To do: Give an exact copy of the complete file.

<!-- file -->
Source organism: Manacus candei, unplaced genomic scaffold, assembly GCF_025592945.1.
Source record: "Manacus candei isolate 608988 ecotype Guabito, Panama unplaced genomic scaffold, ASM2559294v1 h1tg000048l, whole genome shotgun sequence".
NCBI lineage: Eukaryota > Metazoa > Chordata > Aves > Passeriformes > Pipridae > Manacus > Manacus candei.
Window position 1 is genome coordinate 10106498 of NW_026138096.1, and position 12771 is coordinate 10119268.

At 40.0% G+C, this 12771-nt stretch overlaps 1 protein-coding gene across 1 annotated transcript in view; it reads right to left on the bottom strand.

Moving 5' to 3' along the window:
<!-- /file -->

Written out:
Source organism: Manacus candei, unplaced genomic scaffold, assembly GCF_025592945.1.
Source record: "Manacus candei isolate 608988 ecotype Guabito, Panama unplaced genomic scaffold, ASM2559294v1 h1tg000048l, whole genome shotgun sequence".
NCBI lineage: Eukaryota > Metazoa > Chordata > Aves > Passeriformes > Pipridae > Manacus > Manacus candei.
Window position 1 is genome coordinate 10106498 of NW_026138096.1, and position 12771 is coordinate 10119268.

At 40.0% G+C, this 12771-nt stretch overlaps 1 protein-coding gene across 1 annotated transcript in view; it reads right to left on the bottom strand.

Moving 5' to 3' along the window: